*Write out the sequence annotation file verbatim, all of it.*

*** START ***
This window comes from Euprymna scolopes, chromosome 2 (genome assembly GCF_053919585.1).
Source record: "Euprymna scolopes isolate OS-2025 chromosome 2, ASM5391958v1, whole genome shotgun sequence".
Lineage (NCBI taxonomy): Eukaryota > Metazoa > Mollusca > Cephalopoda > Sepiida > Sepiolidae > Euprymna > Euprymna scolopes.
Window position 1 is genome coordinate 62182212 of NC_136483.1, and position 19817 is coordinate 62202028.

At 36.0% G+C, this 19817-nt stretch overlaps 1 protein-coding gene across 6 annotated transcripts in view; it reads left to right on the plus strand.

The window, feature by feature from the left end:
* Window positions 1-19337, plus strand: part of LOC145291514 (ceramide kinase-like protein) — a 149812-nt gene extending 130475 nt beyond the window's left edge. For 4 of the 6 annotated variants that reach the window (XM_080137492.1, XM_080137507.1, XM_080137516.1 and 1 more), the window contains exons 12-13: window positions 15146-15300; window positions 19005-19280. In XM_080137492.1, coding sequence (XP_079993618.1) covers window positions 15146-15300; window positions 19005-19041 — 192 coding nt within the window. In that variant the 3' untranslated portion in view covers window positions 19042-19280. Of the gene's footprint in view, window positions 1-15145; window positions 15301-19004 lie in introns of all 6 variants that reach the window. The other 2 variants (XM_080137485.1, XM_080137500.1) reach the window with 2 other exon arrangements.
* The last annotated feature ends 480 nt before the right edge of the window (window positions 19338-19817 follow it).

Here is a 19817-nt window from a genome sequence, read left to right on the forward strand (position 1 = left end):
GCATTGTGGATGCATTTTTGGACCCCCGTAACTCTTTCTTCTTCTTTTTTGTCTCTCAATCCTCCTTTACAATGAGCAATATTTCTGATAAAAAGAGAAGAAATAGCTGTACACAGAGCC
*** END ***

This window comes from Euprymna scolopes, chromosome 2 (genome assembly GCF_053919585.1).
Source record: "Euprymna scolopes isolate OS-2025 chromosome 2, ASM5391958v1, whole genome shotgun sequence".
Lineage (NCBI taxonomy): Eukaryota > Metazoa > Mollusca > Cephalopoda > Sepiida > Sepiolidae > Euprymna > Euprymna scolopes.
Window position 1 is genome coordinate 62182212 of NC_136483.1, and position 19817 is coordinate 62202028.

At 36.0% G+C, this 19817-nt stretch overlaps 1 protein-coding gene across 6 annotated transcripts in view; it reads left to right on the plus strand.

The window, feature by feature from the left end:
* Window positions 1-19337, plus strand: part of LOC145291514 (ceramide kinase-like protein) — a 149812-nt gene extending 130475 nt beyond the window's left edge. For 4 of the 6 annotated variants that reach the window (XM_080137492.1, XM_080137507.1, XM_080137516.1 and 1 more), the window contains exons 12-13: window positions 15146-15300; window positions 19005-19280. In XM_080137492.1, coding sequence (XP_079993618.1) covers window positions 15146-15300; window positions 19005-19041 — 192 coding nt within the window. In that variant the 3' untranslated portion in view covers window positions 19042-19280. Of the gene's footprint in view, window positions 1-15145; window positions 15301-19004 lie in introns of all 6 variants that reach the window. The other 2 variants (XM_080137485.1, XM_080137500.1) reach the window with 2 other exon arrangements.
* The last annotated feature ends 480 nt before the right edge of the window (window positions 19338-19817 follow it).

Here is a 19817-nt window from a genome sequence, read left to right on the forward strand (position 1 = left end):
GCATTGTGGATGCATTTTTGGACCCCCGTAACTCTTTCTTCTTCTTTTTTGTCTCTCAATCCTCCTTTACAATGAGCAATATTTCTGATAAAAAGAGAAGAAATAGCTGTACACAGAGCC